Phosphine gas detected in the atmosphere of Venus could have a volcanic origin after all, new research has found.

An analysis of potential volcanic activity on the mysterious planet has found that, contrary to findings uploaded to preprint server arXiv last year, there may indeed be sufficient geothermal venting to produce the detected abundances of the gas.

The detection of phosphine on Venus, announced in September of 2020, had scientists around the world shaken.

The gas can be found here on Earth in very limited contexts, one of which is anaerobic, or low oxygen, ecosystems. It's found in swamps and sludges, where anaerobic microbes thrive; it's found in intestines and intestinal gas. Somehow, anaerobic microorganisms produce phosphine - and the clouds of Venus are anaerobic.

As we reported at the time, however, a biological origin was far from the only possible explanation. One phosphine-producing process here on Earth is volcanic activity. And while the team ruled this out, finding that volcanic activity on Venus is insufficient and citing a 2015 study on the matter, more recent research indicated Venus may be more volcanically active than previously thought.

Now scientists from Cornell University have made a careful study of the available information, and concluded that volcanic activity, particularly explosive volcanic activity, could have produced the observed abundance of phosphine.

"The phosphine is not telling us about the biology of Venus," said astronomer Jonathan Lunine of Cornell University. "It's telling us about the geology. Science is pointing to a planet that has active explosive volcanism today or in the very recent past."

The path of the phosphine detection has not been smooth. Initially, the abundance, made using two separate instruments at two different times (the James Clerk Maxwell Telescope in 2017 and the Atacama Large Millimeter/submillimeter Array in 2019) was determined to be about 20 parts per billion.

Then, it turned out there had been an error processing the data from ALMA; the reprocessed data yielded a lower abundance, a global average of 1 to 4 parts per billion, with localized peaks of 5 to 10 parts per billion.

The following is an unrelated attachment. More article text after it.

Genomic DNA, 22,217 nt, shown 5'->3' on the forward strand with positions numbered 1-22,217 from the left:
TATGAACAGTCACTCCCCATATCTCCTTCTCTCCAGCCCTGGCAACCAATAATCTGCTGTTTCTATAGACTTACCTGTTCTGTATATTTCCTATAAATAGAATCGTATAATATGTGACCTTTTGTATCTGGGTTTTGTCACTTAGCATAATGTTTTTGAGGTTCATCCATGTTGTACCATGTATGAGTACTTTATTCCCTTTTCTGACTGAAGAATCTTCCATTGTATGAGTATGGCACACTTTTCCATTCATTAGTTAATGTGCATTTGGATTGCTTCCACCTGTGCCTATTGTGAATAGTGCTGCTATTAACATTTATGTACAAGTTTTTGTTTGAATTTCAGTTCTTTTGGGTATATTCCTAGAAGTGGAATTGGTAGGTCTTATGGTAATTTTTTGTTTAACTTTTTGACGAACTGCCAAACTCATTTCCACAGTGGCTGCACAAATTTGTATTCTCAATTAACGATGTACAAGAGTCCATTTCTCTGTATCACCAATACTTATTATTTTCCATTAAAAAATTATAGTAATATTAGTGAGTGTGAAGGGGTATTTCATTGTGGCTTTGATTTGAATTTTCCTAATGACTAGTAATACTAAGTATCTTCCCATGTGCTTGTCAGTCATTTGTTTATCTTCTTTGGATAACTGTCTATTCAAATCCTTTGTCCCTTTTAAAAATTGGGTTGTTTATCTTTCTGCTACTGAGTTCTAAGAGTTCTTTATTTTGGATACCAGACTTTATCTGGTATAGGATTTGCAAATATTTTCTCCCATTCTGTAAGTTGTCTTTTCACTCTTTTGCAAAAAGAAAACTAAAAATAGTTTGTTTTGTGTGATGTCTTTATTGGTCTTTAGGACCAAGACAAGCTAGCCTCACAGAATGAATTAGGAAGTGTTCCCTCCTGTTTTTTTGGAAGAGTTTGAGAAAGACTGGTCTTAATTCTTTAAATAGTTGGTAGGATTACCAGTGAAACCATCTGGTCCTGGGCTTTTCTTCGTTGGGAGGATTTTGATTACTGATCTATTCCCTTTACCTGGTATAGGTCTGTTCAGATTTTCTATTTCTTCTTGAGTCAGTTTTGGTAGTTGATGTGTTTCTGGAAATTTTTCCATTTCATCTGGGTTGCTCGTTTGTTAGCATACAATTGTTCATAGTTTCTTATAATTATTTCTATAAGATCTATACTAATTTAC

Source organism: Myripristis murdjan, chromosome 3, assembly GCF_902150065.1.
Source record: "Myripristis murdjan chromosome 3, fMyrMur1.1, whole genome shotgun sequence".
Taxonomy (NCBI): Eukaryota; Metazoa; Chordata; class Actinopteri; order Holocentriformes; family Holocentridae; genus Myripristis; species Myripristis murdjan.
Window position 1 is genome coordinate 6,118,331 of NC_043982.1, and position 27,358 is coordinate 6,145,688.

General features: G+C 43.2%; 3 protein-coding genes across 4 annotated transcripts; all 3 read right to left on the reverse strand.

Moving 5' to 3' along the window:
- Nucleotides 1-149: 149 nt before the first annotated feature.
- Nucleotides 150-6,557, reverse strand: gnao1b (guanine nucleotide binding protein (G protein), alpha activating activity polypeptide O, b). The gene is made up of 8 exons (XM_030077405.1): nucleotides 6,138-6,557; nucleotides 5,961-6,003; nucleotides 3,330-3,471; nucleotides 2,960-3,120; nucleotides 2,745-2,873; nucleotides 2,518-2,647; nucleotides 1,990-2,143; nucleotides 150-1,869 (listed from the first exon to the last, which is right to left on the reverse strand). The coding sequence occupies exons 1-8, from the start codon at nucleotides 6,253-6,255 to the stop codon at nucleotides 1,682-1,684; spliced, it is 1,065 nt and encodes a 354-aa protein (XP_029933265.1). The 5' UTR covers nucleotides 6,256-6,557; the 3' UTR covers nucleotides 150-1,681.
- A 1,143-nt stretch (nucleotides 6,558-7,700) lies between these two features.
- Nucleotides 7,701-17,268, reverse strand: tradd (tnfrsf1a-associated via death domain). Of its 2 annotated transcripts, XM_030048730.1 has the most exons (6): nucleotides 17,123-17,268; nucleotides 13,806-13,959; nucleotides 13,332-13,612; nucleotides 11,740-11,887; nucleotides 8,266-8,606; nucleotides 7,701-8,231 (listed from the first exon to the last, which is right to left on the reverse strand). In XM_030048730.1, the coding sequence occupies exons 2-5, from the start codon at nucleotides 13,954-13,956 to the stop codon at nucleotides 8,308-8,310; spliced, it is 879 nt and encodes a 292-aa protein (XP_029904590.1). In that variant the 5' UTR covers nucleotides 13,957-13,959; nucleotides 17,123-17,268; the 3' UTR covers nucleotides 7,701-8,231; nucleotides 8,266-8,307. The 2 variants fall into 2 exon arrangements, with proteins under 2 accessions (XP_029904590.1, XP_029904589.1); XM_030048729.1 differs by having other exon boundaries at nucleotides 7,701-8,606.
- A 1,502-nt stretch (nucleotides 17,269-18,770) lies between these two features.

Lunine and his colleague, geologist Ngoc Truong of Cornell University, have reviewed Venus data suggesting active volcanism - if not current, then recent. They used published laboratory data on the production of phosphine gas to determine if a form of phosphorus called phosphide vented from deep under the Venusian mantle could be converted into phosphine.

Here on Earth, phosphorus found in impurities in iron can be converted efficiently to phosphine gas via reactions with hydrochloric acid, and magma rich in phosphide can be found deep in the mantle.

The researchers assumed a Venus mantle oxidation state similar to Earth's - not unreasonable, given that the two planets are so similar in mass and composition, if not habitability. And they found that, if vented by way of explosive volcanism, phosphide in Venusian magma can be converted into phosphine via reactions with the sulfuric acid in Venus' atmosphere.

Surface features on Venus are suggestive of recent volcanism; sulfur dioxide, a gas that can be volcanogenic, has been detected in the Venusian atmosphere. Using these and other studies, the researchers found there can indeed be sufficient volcanic activity on Venus to produce the observed abundances of phosphine.

Of course, the phosphine detection itself is still the subject of a lot of debate and is yet to be confirmed by another instrument (you can read more about that here). The new study doesn't address that, but simply lays out the case for another means by which the phosphine could have come to be there.

"Given the ongoing debate about the robustness of the phosphine detection itself, our results only suggest a roadmap to assessing the level of Venusian volcanic activity today," the researchers wrote in their paper.

"Should the phosphine be there, it might point to Venus experiencing a modestly elevated epoch of active plume volcanism with magma originating deep in the mantle. That, in turn, would strengthen the case for additional missions to understand the geologic state and history of the planet closest to us in space and bulk physical properties."

The research has been published in PNAS.